Popular frustration occasionally burst forth in violence: Shays’ Rebellion in Massachusetts in 1786-87; a Pennsylvania uprising against Hamilton’s whiskey tax in 1791. Still, the Hamiltonian machine chugged along, transforming the yeoman republic into an industrial powerhouse. That is, until the crash of 1819 suddenly alerted the many to their vulnerability and powerlessness, relative to the few. Under President James Monroe, what was supposed to have been an “Era of Good Feelings” saw economic anxiety metastasise into a “general mass of disaffection”, as the then secretary of war, John C Calhoun, famously warned.

[See also: How do you purge an elite?]

In the following decade, this “general mass of disaffection” found outlet in a single voice. It belonged to Andrew Jackson, the Tennessee backcountry upstart turned national hero for routing the British invaders of New Orleans in the War of 1812. As the 1824 presidential election approached, financial interests in Tennessee tapped “Old Hickory” as a potential nominee. It was a scheme for local political gain, not meant to be taken seriously.

Jackson had his own ideas. At the heart of his world-view was a ferocious hostility to financial speculation and paper money, a result of his own failed stint as a speculator and subsequent struggles with debt. His rage at bankers proved especially winsome to a coalition of urban working men and southern and western farmers, and, though thwarted by the establishment in 1824, Jackson would ride the “general mass of disaffection” to the White House four years later.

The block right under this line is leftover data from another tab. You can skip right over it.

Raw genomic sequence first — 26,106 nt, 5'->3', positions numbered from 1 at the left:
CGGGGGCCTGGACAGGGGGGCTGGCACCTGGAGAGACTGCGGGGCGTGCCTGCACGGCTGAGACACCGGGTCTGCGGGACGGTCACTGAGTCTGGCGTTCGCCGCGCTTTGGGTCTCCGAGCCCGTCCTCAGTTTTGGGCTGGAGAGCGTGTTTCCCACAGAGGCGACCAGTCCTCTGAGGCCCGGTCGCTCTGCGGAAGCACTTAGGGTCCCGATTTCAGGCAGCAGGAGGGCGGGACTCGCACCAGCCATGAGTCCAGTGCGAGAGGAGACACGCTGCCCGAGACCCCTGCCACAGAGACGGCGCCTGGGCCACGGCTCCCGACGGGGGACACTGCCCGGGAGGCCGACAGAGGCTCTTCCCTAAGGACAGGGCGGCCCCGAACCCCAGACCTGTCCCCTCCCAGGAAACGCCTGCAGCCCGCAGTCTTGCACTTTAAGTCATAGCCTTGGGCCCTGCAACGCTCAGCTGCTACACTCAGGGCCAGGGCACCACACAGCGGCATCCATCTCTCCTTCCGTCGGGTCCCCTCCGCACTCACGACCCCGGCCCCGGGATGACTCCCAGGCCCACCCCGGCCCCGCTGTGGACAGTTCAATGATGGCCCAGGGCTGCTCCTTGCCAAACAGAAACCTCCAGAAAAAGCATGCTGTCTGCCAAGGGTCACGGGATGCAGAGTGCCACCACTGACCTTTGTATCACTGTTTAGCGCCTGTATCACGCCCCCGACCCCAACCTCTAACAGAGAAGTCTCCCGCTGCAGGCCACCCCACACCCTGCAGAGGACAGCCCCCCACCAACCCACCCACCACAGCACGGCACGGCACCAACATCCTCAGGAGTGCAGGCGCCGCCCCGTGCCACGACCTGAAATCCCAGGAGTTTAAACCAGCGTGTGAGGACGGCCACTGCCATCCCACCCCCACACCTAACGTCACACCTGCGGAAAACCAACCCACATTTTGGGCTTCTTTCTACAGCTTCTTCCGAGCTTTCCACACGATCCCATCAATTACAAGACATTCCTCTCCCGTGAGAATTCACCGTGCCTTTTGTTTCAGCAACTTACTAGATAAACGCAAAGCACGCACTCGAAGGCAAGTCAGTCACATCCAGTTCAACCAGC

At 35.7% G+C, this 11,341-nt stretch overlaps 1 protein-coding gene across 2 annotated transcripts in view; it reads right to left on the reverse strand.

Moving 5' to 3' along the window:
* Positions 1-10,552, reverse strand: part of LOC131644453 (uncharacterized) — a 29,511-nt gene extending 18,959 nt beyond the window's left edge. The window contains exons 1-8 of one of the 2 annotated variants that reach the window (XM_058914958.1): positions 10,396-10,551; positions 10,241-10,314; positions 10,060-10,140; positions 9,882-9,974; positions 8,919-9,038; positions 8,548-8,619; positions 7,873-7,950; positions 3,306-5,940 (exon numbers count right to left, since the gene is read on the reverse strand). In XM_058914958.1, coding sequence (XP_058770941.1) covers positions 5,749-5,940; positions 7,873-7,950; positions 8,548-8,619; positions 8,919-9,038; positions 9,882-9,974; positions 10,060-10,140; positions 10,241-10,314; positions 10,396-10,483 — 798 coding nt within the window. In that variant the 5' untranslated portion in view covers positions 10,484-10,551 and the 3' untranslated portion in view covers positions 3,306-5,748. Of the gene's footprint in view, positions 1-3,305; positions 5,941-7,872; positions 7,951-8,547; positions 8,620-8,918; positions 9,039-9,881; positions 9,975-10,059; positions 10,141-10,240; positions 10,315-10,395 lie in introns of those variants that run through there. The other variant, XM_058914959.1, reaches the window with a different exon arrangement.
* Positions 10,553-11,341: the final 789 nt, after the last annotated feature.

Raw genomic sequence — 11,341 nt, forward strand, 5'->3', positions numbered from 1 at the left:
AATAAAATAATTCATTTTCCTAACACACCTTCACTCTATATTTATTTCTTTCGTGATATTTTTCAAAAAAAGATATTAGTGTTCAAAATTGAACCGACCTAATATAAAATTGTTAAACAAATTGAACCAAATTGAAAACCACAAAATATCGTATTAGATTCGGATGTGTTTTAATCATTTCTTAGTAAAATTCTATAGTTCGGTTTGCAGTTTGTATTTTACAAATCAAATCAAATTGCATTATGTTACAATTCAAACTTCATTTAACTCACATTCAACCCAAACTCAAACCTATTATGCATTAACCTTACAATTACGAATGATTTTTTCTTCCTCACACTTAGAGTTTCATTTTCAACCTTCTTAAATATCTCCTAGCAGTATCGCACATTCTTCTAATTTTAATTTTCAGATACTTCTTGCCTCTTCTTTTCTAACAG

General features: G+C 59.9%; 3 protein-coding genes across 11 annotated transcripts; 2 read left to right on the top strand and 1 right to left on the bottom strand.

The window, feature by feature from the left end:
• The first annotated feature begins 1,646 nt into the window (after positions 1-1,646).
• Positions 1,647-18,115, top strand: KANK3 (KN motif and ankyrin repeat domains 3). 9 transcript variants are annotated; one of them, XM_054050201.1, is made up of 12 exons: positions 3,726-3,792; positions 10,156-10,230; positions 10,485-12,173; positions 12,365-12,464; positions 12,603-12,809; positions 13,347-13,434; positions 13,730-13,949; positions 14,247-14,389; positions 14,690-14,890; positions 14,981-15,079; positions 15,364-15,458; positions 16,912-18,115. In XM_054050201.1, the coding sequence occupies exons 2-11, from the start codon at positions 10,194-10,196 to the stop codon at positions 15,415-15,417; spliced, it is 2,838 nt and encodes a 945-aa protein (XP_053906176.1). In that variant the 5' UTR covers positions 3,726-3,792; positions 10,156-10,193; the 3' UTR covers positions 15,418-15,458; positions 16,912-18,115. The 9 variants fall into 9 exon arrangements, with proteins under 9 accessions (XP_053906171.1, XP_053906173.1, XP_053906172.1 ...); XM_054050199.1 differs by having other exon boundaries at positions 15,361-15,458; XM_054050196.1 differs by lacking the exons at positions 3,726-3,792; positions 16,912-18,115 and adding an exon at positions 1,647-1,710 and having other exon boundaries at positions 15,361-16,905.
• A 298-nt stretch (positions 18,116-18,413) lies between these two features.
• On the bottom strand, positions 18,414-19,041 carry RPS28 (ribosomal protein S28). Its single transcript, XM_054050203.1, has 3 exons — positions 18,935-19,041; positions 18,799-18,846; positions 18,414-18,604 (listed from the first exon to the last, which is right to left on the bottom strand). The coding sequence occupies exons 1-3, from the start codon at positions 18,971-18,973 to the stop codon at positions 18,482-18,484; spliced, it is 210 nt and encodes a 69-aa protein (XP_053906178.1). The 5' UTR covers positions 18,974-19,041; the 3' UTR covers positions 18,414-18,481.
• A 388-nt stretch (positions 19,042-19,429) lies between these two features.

As president, Jackson trained his immense willpower like a rifle at the head of the Second Bank of the United States, and pulled the trigger. Congressionally chartered, the BUS functioned simultaneously as a depository for federal funds, a central bank, and a profiteering actor in the money market. Its biggest beneficiaries were New England merchants, mid-Atlantic industrialists and Southern slave capital – “the money power,” in the coinage of Jackson’s senatorial ally and one-time pub-brawl belligerent Thomas Hart Benton.

When Congress voted to renew the bank’s charter in 1832, Jackson issued the most famous presidential veto of all time. He condemned the bank for making “the rich richer”, while oppressing “farmers, mechanics and labourers”. To the bank’s president, the handsome and arrogant Nicholas Biddle, the veto sounded like a blast from the French Revolution. To the Jacksonians, however, it sounded like economic democracy had finally arrived.